And hit hard. He’s taken part in multiple triathlons, Ironmans, the Boston Marathon as well as the Leadville 100 run and bike. He plans to compete in five Leadville Trail 100 Series events next summer.
Despite his newfound passion — and brief stint with the U.S. Duathlon Team in 1996 — Seebohar insists he was never motivated to pursue an athletic career of his own. Instead, he was content to help others, and said his own competitive experiences have served him well.
“It sounds corny, but I got into this field to help people,” said Seebohar, who founded Fuel4mance in Littleton in 2006 to consult athletes of all abilities on performance and nutrition. “My goal is to help others achieve their goals.”
“My persona has always been to practice what I preach. I like pushing my own mental and physical limits, and I think that makes me better versed to work with athletes. … When they’re tired, I know exactly what kind of tired they are.”
After finishing his undergraduate degree in 1995, Seebohar spent some time in the “real world” before returning to Fort Collins in 1998 to pursue a master’s degree. In 1999, he became a certified coach and dietitian with the U.S. Triathlon Team.
He finished degrees in health and exercise science and food science and human nutrition in 2000 and 2001.
Four years later, he became director of sports nutrition at the University of Florida. During his one year in Gainesville, Seebohar worked with high-level Division I as well as Olympic-caliber athletes.
Soon, the USOC enlisted his services. In addition to his duties as coach for Haskins Kortuem and his responsibilities for the triathlon team, Seebohar’s first two weeks in Beijing will be spent evaluating the food situation for all athletes.
He has been working closely with the USOC to develop a dietary plan for these Games for the last eight to 10 months, he said.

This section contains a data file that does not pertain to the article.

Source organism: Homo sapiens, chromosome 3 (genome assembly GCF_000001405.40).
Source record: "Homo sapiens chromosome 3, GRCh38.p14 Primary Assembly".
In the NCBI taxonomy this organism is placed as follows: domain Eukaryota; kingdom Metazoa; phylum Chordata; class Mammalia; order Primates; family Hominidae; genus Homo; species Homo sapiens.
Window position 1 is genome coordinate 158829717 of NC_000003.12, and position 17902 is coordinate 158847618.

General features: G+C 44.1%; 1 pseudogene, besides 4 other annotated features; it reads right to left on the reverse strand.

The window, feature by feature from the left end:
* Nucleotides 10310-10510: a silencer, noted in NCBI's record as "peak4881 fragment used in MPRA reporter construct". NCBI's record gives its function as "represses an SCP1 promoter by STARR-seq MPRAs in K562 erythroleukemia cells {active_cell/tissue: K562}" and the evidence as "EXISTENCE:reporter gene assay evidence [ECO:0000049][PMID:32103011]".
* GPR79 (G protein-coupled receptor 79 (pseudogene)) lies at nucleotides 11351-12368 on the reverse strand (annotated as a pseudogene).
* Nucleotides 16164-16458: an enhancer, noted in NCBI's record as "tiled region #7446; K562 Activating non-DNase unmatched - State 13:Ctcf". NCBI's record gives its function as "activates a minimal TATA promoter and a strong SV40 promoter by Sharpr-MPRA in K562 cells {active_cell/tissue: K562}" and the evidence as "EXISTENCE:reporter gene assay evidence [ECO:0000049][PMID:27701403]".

“Food is by far the biggest concern for our athletes,” he said. “My goal is for [athletes] not to undergo a shocking experience when they get over there. We want them to be eating what is very familiar, exactly what they’ve been doing before the competition in China.
“The Olympics is already a stressful event. We want athletes to be able to focus on
Seebohar has traveled to China twice — the first to visit the sports venues and meet with food distributors, then for an Olympic qualifier with U.S. triathletes. He and others have provided input and feedback regarding the tentative menu for the Olympic village, which will consist of 70 percent international and 30 percent Chinese food, he said.
Contingency plans have been mapped out. The USOC is even setting up its own cafeteria outside the village to accommodate athletes should issues arise in the village.
And Plan C?
“That’s when I start running around Beijing,” Seebohar joked. “That would just be a nightmare. … I can only carry so much food in my suitcase.”
Seebohar will land in China two weeks before the opening ceremonies to oversee final preparations. In addition to his coaching duties, he’ll coordinate efforts to transport — and maybe even cook — food in South Korea, where U.S. triathletes will stay in the weeks leading up to competition.
He said he expects things to run smoothly and is prepared for a few hiccups.
Calming his nerves and excitement might be more difficult, he said.
“This is going to be amazing,” he said. “Every emotion you can think of will surface in my mind repeatedly.
“I never thought I’d have this opportunity. Now that it’s here, I’m so blessed and thankful.”